commissioned by the Royal Liverpool Philharmonic Society and the Gulbenkian Foundation
Manoug Parikian, whose playing the composer had admired for many years, asked for the Violin Concerto; and it was dedicated to him. The idea for the opening was conceived by the Thames in London on 31 August 1970 but more substantial melodic ideas arrived during a brief stop in a Hertfordshire apple-orchard on 31 August 1971. At this time the Chamber Concert op.15 had not yet been completed but the first 50 bars of the Violin Concerto were composed in September 1971. Then it was interrupted by the completion of the Chamber Concerto and by wage-earning work and resumed in March 1972. The score was completed in Liverpool on 31 August 1972. The work was commissioned by The Royal Liverpool Philharmonic Society and the Gulbenkian Foundation. The first performance was given on 19 September 1972, in the Philharmonic Hall, Liverpool by the Royal Liverpool Philharmonic Orchestra conducted by Sir Charles Groves. The soloist was Manoug Parikian, who played the work on a number of occasions.
In this work the composer has reverted to the traditional three movements of the concerto, and adheres to the more modern concerto tradition of a fast movement in the middle. The scoring, although for richer orchestral resources - piano and celesta added to a harp, and a large percussion section - is netherless more transparent and altogether sparer than in the Cello Concerto, and the mode of expression is not so full-blooded.
The first movement can be divided into three parts, but overall it also has some features of a sonata exposition. Out of the long high lines of opening B naturals, the solo violin soon detaches itself, and its line slowly, lyrically flutters down from the lonely heights in ever descending spirals until at last the orchestra takes up the high B’s again. A vigorous passage then dissolves into a cadenza, and a second, widely spaced melody forms itself on the solo instrument over a soft trilling flute. This melody works itself up to the central part of the movement, and is eventually submerged in successive waves of orchestral sound towards the climax. A rapid fall towards the violin’s lower register leads to a third part of the movement - a ‘second subject’ group; in the second part of which the orchestral violins frequently have prominent lyrical role. As the solo violin quotes the tritone motto from another work, the opening theme of the movement dies away in the double basses at the end.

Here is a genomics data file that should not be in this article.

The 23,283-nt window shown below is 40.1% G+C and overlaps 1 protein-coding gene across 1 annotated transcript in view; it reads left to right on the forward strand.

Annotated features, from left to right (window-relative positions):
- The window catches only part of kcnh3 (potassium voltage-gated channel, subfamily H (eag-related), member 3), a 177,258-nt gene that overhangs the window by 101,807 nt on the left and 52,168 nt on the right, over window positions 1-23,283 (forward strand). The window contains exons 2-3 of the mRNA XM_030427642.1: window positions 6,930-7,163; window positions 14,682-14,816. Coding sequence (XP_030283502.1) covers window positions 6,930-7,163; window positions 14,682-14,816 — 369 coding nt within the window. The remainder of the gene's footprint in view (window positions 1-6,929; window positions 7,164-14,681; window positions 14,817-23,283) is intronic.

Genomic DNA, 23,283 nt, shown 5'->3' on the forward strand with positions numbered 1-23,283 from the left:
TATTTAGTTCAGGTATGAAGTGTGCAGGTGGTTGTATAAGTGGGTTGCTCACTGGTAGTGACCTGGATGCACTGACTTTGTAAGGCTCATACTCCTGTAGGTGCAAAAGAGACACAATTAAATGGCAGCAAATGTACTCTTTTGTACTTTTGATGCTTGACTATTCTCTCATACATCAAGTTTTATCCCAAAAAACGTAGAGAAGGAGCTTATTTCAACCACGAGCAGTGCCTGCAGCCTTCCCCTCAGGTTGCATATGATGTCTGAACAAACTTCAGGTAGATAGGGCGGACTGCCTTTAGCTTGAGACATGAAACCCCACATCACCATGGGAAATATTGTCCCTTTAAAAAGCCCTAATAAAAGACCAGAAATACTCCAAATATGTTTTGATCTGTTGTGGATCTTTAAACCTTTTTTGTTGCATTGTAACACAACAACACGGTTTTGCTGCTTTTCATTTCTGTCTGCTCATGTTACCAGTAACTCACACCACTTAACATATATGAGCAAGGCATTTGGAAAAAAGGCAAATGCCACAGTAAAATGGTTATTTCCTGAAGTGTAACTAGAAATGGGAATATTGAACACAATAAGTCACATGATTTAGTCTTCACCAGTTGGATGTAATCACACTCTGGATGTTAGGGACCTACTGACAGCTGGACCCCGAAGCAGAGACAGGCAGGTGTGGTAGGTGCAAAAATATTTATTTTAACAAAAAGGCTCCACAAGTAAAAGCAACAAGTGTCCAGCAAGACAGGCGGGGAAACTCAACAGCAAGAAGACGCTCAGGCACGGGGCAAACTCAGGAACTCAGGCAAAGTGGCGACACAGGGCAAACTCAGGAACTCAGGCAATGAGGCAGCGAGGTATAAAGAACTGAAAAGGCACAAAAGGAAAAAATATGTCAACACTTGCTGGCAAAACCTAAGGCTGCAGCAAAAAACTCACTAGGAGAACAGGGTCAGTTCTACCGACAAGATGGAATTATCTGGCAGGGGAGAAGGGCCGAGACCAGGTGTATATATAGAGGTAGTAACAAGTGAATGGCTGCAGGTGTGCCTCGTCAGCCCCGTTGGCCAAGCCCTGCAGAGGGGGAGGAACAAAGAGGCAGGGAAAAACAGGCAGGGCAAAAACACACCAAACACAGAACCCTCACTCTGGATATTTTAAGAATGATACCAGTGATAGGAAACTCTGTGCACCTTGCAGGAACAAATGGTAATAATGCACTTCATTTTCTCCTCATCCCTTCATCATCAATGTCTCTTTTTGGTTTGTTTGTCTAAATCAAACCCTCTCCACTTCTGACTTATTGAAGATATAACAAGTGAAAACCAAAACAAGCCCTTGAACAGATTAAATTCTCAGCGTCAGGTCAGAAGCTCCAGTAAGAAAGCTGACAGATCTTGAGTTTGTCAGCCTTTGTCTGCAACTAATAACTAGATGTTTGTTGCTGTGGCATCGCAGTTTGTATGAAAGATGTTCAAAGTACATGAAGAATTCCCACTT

The Scherzo is attacca: distant muted trumpets introduce a movement which bears the epigraph ‘flame, sword, flower’. Formally, this is a scherzo-and-trio. But it’s also built around three varied repetitions of a long crescendo on brass, behind swirling strings, which then plunges suddenly to the depths (the ‘sword’ motif). The first of these procedures is at the centre of the scherzo exposition,: the second at the climax of the trio: the third and final one in the reprise of the scherzo, in a ghostly decrescendo form, after which the movement soon extinguishes itself.
The long cadenza is placed at the beginning of the last movement, which is primarily a simple recapitulation of the first. Behind the widely spaced second melody on the solo violin the orchestra gently re-enters. The solo writing gradually ascends to the original heights of the B’s, which are eventually reduced to a single held note played by the leader of the orchestra. But then there is a last moment change of fortune. A tiny rhythmic figure, a tapping and then a leaping response to it together expand into a full, though brief, allegro, and the work ends briskly with a touch of flamboyance.